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Sumo: More Than Just a Martial Art – Origin

Date Published: Last Update:2015/05/22 Traditional Culture ,

Sumo (相撲, spelled as sumou in romaji, literally means “striking one another”) is a competitive full-contact wrestling sport where a rikishi (wrestler) attempts to force another wrestler out of a circular ring (dohyō) or to touch the ground with anything other than the soles of the feet.

Origin of Sumo

Sumo is a Japanese style of wrestling and Japan’s national sport. The sport originated in Japan, the only country where it is practiced professionally. It is generally considered to be a gendai budō (a modern Japanese martial art), though this definition is misleading as the sport has a history spanning many centuries. It originated in ancient times as a performance to entertain the Shinto deities. Many rituals with religious background, such as the symbolic purification of the ring with salt, are still followed today. In line with tradition, only men practice the sport professionally in Japan. Life as a wrestler is highly regimented, with rules laid down by the Japan Sumo Association. Most sumo wrestlers are required to live in communal “sumo training stables”, known in Japanese as heya, where all aspects of their daily lives—from meals to their manner of dress—are dictated by strict tradition.

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Sumo Tournament held in Ryōgoku Kokugikan 両国国技館 in Tokyo. (Photo by Stefan Bock on Flickr)

In addition to its use as a trial of strength in combat, sumo has also been associated with Shinto ritual, and even certain shrines carry out forms of ritual dance where a human is said to wrestle with a kami (Japanese for a Shinto deity). It was an important ritual at the imperial court. Representatives of each province were ordered to attend the contest at the court and fight. They were required to pay for their travels themselves. The contest was known as sumai no sechie, or “sumai party.”

Cross-influence from other nations adjacent to Japan, sharing many cultural traditions, cannot be ruled out, as they also feature styles of traditional wrestling that bear resemblance to sumo. Notable examples include Mongolian wrestling, Chinese Shuai jiao, and Korean Ssireum.

Over the rest of Japanese recorded history, sumo’s popularity has changed according to the whims of its rulers and the need for its use as a training tool in periods of civil strife. The form of wrestling combat probably changed gradually into one where the main aim in victory was to throw one’s opponent. The concept of pushing one’s opponent out of a defined area came some time later.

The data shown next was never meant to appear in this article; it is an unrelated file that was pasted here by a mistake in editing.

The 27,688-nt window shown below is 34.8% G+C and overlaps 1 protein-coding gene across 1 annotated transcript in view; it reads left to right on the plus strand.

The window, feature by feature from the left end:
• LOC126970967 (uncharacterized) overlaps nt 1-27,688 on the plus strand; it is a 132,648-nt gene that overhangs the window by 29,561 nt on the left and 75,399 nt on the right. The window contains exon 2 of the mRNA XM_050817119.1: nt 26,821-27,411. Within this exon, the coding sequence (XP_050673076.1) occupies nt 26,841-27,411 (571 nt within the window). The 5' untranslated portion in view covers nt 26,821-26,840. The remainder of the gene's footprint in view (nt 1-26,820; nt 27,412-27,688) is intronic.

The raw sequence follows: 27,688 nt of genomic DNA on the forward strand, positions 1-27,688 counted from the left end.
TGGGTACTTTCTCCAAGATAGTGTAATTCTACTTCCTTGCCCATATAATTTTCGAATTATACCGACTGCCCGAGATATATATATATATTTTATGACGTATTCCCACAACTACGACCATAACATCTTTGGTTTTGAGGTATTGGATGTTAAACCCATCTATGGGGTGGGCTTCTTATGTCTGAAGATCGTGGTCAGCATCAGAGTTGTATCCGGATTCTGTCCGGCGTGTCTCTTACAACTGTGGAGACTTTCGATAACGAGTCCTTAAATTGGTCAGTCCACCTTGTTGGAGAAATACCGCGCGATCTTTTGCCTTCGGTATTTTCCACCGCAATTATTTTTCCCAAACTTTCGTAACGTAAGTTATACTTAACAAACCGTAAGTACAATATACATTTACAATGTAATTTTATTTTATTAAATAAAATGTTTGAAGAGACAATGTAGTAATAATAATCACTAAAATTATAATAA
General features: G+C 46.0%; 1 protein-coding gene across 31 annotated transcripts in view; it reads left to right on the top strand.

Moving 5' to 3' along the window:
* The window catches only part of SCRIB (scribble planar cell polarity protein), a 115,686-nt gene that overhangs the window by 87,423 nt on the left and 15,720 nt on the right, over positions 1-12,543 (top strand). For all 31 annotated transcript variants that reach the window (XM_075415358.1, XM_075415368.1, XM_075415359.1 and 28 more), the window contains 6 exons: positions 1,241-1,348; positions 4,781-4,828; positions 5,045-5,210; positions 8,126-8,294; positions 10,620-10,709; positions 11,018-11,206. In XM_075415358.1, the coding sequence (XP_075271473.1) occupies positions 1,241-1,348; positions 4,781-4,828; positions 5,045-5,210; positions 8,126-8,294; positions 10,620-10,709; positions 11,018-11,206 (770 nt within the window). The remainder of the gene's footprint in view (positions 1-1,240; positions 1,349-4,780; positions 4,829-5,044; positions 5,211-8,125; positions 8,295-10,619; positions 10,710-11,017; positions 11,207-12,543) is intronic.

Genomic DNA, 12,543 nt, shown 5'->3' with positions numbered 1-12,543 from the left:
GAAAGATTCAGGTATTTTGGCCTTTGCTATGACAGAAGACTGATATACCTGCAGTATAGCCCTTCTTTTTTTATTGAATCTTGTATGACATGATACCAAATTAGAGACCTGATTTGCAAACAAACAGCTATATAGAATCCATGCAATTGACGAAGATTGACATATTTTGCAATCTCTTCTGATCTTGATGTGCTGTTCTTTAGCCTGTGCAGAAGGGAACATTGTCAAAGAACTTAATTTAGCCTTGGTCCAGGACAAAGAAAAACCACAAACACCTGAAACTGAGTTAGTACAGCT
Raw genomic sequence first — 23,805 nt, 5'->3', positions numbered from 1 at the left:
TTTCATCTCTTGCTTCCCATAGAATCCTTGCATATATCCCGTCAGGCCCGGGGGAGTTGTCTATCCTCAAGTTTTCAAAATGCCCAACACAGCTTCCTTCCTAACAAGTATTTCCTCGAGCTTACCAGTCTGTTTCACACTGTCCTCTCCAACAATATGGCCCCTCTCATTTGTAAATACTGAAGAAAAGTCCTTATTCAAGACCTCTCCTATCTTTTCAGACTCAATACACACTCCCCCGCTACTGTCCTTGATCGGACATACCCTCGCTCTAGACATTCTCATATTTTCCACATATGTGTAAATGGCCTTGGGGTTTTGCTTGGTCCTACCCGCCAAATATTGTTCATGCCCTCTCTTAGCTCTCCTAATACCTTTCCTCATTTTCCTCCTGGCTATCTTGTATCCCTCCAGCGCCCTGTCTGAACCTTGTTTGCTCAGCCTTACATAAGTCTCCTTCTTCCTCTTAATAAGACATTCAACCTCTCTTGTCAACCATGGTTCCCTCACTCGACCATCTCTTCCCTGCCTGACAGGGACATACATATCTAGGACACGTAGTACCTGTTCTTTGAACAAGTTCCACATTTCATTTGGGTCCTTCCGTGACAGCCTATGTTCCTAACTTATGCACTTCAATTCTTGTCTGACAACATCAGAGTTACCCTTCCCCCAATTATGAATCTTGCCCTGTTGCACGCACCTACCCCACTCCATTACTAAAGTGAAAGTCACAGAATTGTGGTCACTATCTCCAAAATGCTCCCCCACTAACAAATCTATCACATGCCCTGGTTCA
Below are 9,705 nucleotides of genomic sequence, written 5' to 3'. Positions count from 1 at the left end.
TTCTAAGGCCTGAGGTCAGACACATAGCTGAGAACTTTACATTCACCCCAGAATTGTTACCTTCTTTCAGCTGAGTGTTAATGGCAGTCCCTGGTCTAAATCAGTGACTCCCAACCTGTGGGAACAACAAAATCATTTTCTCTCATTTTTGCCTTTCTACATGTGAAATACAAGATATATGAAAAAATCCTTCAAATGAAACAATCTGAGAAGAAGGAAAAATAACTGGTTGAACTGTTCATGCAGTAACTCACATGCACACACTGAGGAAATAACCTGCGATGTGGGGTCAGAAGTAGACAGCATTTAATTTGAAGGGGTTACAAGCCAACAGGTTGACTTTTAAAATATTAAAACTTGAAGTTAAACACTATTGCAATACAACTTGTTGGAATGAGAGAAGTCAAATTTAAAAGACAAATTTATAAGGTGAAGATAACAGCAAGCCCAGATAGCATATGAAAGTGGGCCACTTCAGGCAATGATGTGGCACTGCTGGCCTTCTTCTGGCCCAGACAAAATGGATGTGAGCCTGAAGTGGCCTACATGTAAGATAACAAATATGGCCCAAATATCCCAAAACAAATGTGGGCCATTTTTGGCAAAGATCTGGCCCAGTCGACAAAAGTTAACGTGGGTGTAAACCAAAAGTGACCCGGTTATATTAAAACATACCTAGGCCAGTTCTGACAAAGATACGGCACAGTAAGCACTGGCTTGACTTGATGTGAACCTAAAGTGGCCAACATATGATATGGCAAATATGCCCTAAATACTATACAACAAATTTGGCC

Also, it’s believed that a ring, defined as something other than simply the area given to the wrestlers by spectators, came into being in the 16th century as a result of a tournament organized by the then principal warlord in Japan, Oda Nobunaga. At this point wrestlers would wear loose loincloths, rather than the much stiffer mawashi wrestling belts of today. During the Edo period, wrestlers would wear a fringed decorative apron called a kesho-mawashi during the bout, whereas today these are worn only during pre-tournament rituals. Most of the rest of the current forms within the sport developed in the early Edo period.

Professional Sumo History

Professional sumo (大相撲 ōzumō) can trace its roots back to the Edo period in Japan as a form of sporting entertainment. The original wrestlers were probably samurai, often rōnin, who needed to find an alternative form of income. Current professional sumo tournaments began in the Tomioka Hachiman Shrine in 1684, and then were held in the Ekō-in in the Edo period. Western Japan also had its own sumo venues and tournaments in this period with by far the most prominent center being in Osaka. Osaka sumo continued to the end of the Taishō period in 1926, when it merged with Tokyo sumo to form one organization. For a short period after this four tournaments were held a year, two tournaments in locations in western Japan such as Nagoya, Osaka and Fukuoka, and two in the Ryōgoku Kokugikan in Tokyo. From 1933 onward tournaments were held almost exclusively in the Ryōgoku Kokugikan until the American occupation forces appropriated it and the tournaments were moved to Meiji Shrine until the 1950s. Then an alternate location, the Kuramae Kokugikan which was near Ryōgoku, was built for sumo. Also in this period, the Sumo Association began expanding to venues in western Japan again, reaching a total of six tournaments a year by 1958 with half of them in Kuramae. In 1984, the Ryōgoku Kokugikan was rebuilt and sumo tournaments in Tokyo have been held there ever since.

In our next post, we will feature more about Sumo rules.

References:

1. Sumo. Wikipedia.

2. Sumo. Japan Guide.

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